Skip to comments.Albuquerque Votes on Late-Term Abortion Ban
Posted on 11/18/2013 6:37:44 AM PST by SeekAndFind
Albuquerque is pulling a Texas. A coalition of pro-life activists has managed the improbable: Theyve gotten a ballot measure set for a vote on Tuesday that would ban abortions in the city after 20 weeks of pregnancy.
Their efforts have drawn national attention as well as national money and, if successful, would break ground for the pro-life movement by making Albuquerque the first city in the nation with such a ban. Its not just about making history, though: According to Politico, the city has two of the few clinics in the country that perform late-term abortions, and the measure, if successful, would force them to stop performing the procedures or move elsewhere.
The Susan B. Anthony List, a national pro-life organization, has spent thousands on the effort. Its sent a campaign manager and field director to the city, and its also run TV ads pushing for the measure (including one 30-second spot featuring a former abortionist). Executive director Emily Buchanan tells me her organization hopes the Albuquerque effort will inspire nationwide change.
Pro-lifers in Albuquerque are putting their foot down and saying not here, not in Albuquerque, we dont want late-term abortion in our city, she tells National Review Online. And so we hope it inspires a national movement.
Town Hall reports that President Obamas Organizing for Action has campaigned against the measure, and Planned Parenthood and the ACLU are also working against the ban. Despite concerted opposition from abortion advocates, Buchanan says shes confident pro-lifers will get a win Tuesday.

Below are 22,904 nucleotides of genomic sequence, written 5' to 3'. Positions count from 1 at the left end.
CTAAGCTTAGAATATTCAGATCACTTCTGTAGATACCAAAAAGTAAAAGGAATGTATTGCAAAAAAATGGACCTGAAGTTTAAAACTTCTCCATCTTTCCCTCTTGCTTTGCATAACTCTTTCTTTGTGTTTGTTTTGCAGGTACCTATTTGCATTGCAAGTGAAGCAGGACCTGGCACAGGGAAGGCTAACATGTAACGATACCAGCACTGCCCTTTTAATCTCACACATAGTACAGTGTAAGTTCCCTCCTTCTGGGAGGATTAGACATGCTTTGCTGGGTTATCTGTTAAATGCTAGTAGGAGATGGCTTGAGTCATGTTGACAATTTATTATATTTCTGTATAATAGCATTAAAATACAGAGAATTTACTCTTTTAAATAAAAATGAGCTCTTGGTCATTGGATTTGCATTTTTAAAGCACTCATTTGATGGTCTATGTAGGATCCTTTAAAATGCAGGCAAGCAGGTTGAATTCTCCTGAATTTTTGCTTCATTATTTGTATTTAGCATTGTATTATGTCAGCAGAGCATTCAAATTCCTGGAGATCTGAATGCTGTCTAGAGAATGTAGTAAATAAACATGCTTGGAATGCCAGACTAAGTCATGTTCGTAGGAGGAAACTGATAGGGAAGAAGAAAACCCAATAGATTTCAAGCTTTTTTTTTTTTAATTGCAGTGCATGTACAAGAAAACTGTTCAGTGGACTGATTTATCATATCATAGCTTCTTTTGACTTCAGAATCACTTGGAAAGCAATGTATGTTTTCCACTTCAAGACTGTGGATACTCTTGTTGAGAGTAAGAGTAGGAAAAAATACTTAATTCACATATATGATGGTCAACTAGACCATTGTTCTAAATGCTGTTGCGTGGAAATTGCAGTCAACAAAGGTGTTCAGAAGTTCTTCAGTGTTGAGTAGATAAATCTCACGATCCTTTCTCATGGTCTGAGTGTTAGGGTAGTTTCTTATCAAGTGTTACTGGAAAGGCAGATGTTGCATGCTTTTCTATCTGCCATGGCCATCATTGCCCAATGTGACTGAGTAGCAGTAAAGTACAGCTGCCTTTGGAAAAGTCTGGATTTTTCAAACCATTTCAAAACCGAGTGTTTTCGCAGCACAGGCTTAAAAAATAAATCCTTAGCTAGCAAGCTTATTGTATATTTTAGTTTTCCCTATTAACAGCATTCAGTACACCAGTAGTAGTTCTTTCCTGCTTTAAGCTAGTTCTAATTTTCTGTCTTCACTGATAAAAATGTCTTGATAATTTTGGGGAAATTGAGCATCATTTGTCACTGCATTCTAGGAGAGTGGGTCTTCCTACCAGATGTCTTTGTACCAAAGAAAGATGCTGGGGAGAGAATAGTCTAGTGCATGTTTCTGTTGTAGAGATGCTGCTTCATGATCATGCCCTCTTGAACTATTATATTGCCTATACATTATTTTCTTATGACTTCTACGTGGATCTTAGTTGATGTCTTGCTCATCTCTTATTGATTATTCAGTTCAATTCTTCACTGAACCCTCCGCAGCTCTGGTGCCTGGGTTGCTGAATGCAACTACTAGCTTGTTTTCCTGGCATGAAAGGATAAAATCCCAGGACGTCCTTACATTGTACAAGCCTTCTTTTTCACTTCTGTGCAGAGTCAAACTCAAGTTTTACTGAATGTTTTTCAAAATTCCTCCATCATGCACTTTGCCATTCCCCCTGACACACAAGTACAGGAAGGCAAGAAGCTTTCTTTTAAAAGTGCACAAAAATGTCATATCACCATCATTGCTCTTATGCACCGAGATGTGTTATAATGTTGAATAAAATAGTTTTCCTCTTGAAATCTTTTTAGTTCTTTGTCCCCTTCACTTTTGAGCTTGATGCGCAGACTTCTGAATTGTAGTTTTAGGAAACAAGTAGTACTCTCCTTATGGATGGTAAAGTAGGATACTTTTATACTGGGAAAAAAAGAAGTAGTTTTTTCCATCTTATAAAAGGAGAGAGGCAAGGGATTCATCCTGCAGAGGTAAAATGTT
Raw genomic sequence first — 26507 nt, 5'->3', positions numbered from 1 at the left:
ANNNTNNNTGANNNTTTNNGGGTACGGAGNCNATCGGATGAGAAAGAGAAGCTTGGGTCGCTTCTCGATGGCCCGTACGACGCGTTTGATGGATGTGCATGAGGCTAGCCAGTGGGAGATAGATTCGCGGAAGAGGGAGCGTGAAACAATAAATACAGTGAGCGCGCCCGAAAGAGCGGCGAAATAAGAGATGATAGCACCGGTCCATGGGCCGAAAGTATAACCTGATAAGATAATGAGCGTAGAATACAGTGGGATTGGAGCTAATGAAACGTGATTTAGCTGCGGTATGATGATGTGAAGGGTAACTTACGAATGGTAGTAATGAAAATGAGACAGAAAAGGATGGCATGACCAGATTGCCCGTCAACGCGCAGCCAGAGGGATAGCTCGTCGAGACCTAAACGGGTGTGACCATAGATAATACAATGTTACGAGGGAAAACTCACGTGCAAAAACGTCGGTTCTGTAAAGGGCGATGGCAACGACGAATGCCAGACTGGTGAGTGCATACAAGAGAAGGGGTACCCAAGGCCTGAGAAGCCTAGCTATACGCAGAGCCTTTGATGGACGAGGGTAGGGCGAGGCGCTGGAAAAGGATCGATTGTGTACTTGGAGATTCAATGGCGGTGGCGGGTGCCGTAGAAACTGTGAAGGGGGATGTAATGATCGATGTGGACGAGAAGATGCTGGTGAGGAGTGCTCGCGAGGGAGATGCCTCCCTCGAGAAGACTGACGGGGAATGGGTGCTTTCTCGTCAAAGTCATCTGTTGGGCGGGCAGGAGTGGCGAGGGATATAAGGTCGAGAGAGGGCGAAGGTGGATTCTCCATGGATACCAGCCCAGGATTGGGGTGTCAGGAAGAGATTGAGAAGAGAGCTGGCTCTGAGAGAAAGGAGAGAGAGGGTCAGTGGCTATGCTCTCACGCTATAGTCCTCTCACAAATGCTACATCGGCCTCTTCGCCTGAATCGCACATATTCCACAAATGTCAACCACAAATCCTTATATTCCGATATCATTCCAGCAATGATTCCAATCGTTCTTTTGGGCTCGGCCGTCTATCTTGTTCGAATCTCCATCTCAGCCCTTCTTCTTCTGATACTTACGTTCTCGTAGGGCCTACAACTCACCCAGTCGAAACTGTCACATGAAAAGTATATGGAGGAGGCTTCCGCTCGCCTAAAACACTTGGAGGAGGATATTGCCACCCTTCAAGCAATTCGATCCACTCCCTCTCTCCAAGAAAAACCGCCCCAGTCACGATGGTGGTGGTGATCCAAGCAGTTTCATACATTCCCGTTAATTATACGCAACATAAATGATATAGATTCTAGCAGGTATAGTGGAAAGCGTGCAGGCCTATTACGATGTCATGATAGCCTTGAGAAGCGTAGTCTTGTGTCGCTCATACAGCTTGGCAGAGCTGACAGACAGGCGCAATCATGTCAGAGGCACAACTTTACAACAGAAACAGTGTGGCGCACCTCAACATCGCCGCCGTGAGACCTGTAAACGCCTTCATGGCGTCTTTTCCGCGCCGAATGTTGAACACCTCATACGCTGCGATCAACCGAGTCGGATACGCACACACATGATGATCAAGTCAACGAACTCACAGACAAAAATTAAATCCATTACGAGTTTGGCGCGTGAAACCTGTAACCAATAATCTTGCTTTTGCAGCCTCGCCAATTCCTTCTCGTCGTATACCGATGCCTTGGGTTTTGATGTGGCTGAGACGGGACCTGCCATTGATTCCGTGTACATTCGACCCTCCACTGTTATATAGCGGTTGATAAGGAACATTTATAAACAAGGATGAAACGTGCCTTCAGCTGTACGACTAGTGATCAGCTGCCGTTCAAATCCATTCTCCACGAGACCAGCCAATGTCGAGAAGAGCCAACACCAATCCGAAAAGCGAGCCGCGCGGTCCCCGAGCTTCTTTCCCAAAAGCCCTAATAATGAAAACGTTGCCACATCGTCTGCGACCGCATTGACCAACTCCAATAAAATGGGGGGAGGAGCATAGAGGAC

Part of the reason for that confidence? Activists say they collected 27,000 signatures in just two and a half weeks and, according to the Albuquerque Journal, they needed only 12,091 to get the measure on the ballot. Sarah Wilson, who helped start the campaign and is vice president of the Catholic Coalition of New Mexico, tells NRO that her group was floored by the outpouring of support.
Its no credit to us, she says of the signature-gathering success. We were not organized. It just happened. It was amazing. Catholics were pretty convinced it must have been the Holy Spirit.
It was a mad rush, but everything happened so perfectly, she adds.
Catholic and Evangelical congregations have been instrumental through the process. Ninety-six percent of the signatures were gathered after Masses and church services, she says, and many pastors and priests have been very supportive.
Elisa Martinez of Protect Albuquerque Women and Children tells NRO that a core group of about 75 to 100 volunteers has been working phone banks, canvassing, and organizing get-out-the-vote efforts. Part of the idea for the effort, she says, came from a citywide minimum-wage referendum last year; when pro-lifers saw the moves success, they decided to use the same tool to limit abortions. And, she adds, Texass 20-week abortion ban also inspired them.
An abortion clinics consent form also has come into play. The website of Martinezs group links to a PDF of the form that one of the Albuquerque abortion clinics requires women to sign; the form clearly states that having an abortion after 18 weeks is more dangerous than carrying the pregnancy to term.
Its a very troubling, very barbaric, very unnecessary procedure that the public needs to continue to have a discourse about and bring to light, Martinez says.
And Wilson says she hopes the ban, if successful, will put pressure on state legislators to pass a law like Texass. Pro-life bills typically die in committee, she notes. But a citywide ban might make lawmakers realize that theres appetite for change.
Betsy Woodruff is a William F. Buckley Fellow at the National Review Institute.
New Mexico PING!!
There will be an opportunity to check the box for the Albuquerque fund.
SBA makes extremely good use of small amounts of money, and runs brilliant shoestring campaigns.